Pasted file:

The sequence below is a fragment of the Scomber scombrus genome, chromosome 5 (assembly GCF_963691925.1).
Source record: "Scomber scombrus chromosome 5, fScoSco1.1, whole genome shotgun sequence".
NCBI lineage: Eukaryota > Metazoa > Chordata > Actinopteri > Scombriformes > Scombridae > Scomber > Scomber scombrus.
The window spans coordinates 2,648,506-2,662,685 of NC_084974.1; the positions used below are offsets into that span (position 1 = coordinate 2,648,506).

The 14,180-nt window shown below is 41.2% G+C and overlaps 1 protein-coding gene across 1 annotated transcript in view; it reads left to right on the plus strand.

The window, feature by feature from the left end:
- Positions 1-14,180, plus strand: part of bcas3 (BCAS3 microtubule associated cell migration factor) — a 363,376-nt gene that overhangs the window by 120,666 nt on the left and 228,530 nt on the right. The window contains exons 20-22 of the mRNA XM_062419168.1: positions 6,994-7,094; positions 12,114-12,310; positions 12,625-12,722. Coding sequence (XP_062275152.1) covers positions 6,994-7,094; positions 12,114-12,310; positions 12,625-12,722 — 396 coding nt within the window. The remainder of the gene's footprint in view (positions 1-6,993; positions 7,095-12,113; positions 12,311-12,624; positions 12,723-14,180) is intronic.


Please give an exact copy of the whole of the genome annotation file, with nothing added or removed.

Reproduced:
The sequence below is a fragment of the Scomber scombrus genome, chromosome 5 (assembly GCF_963691925.1).
Source record: "Scomber scombrus chromosome 5, fScoSco1.1, whole genome shotgun sequence".
NCBI lineage: Eukaryota > Metazoa > Chordata > Actinopteri > Scombriformes > Scombridae > Scomber > Scomber scombrus.
The window spans coordinates 2,648,506-2,662,685 of NC_084974.1; the positions used below are offsets into that span (position 1 = coordinate 2,648,506).

The 14,180-nt window shown below is 41.2% G+C and overlaps 1 protein-coding gene across 1 annotated transcript in view; it reads left to right on the plus strand.

The window, feature by feature from the left end:
- Positions 1-14,180, plus strand: part of bcas3 (BCAS3 microtubule associated cell migration factor) — a 363,376-nt gene that overhangs the window by 120,666 nt on the left and 228,530 nt on the right. The window contains exons 20-22 of the mRNA XM_062419168.1: positions 6,994-7,094; positions 12,114-12,310; positions 12,625-12,722. Coding sequence (XP_062275152.1) covers positions 6,994-7,094; positions 12,114-12,310; positions 12,625-12,722 — 396 coding nt within the window. The remainder of the gene's footprint in view (positions 1-6,993; positions 7,095-12,113; positions 12,311-12,624; positions 12,723-14,180) is intronic.